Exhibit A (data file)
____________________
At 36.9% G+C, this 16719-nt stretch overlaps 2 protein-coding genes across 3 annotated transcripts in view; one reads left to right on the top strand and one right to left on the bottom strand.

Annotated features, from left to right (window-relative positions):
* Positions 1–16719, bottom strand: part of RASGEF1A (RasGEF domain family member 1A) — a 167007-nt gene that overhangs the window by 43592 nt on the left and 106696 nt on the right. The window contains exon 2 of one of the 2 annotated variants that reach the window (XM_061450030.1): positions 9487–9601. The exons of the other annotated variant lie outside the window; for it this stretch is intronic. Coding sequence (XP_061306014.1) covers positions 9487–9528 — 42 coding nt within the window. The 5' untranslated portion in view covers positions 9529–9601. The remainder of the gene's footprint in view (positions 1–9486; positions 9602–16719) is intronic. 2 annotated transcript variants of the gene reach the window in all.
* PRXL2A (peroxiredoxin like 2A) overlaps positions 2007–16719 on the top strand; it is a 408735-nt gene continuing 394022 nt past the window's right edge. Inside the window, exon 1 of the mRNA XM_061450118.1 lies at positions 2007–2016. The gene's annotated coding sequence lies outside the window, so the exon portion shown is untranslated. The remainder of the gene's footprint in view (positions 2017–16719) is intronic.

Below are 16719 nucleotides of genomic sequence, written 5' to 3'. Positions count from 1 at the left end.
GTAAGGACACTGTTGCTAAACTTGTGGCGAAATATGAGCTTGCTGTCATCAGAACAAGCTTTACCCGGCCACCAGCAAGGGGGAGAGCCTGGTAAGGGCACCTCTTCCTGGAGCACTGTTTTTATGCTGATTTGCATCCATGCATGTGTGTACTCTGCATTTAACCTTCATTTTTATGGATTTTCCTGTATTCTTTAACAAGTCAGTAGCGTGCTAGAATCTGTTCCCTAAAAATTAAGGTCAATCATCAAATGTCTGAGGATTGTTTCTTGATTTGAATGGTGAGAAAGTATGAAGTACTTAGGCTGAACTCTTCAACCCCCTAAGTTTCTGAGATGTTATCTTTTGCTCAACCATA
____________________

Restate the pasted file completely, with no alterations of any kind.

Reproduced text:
At 36.9% G+C, this 16719-nt stretch overlaps 2 protein-coding genes across 3 annotated transcripts in view; one reads left to right on the top strand and one right to left on the bottom strand.

Annotated features, from left to right (window-relative positions):
* Positions 1–16719, bottom strand: part of RASGEF1A (RasGEF domain family member 1A) — a 167007-nt gene that overhangs the window by 43592 nt on the left and 106696 nt on the right. The window contains exon 2 of one of the 2 annotated variants that reach the window (XM_061450030.1): positions 9487–9601. The exons of the other annotated variant lie outside the window; for it this stretch is intronic. Coding sequence (XP_061306014.1) covers positions 9487–9528 — 42 coding nt within the window. The 5' untranslated portion in view covers positions 9529–9601. The remainder of the gene's footprint in view (positions 1–9486; positions 9602–16719) is intronic. 2 annotated transcript variants of the gene reach the window in all.
* PRXL2A (peroxiredoxin like 2A) overlaps positions 2007–16719 on the top strand; it is a 408735-nt gene continuing 394022 nt past the window's right edge. Inside the window, exon 1 of the mRNA XM_061450118.1 lies at positions 2007–2016. The gene's annotated coding sequence lies outside the window, so the exon portion shown is untranslated. The remainder of the gene's footprint in view (positions 2017–16719) is intronic.

Below are 16719 nucleotides of genomic sequence, written 5' to 3'. Positions count from 1 at the left end.
GTAAGGACACTGTTGCTAAACTTGTGGCGAAATATGAGCTTGCTGTCATCAGAACAAGCTTTACCCGGCCACCAGCAAGGGGGAGAGCCTGGTAAGGGCACCTCTTCCTGGAGCACTGTTTTTATGCTGATTTGCATCCATGCATGTGTGTACTCTGCATTTAACCTTCATTTTTATGGATTTTCCTGTATTCTTTAACAAGTCAGTAGCGTGCTAGAATCTGTTCCCTAAAAATTAAGGTCAATCATCAAATGTCTGAGGATTGTTTCTTGATTTGAATGGTGAGAAAGTATGAAGTACTTAGGCTGAACTCTTCAACCCCCTAAGTTTCTGAGATGTTATCTTTTGCTCAACCATA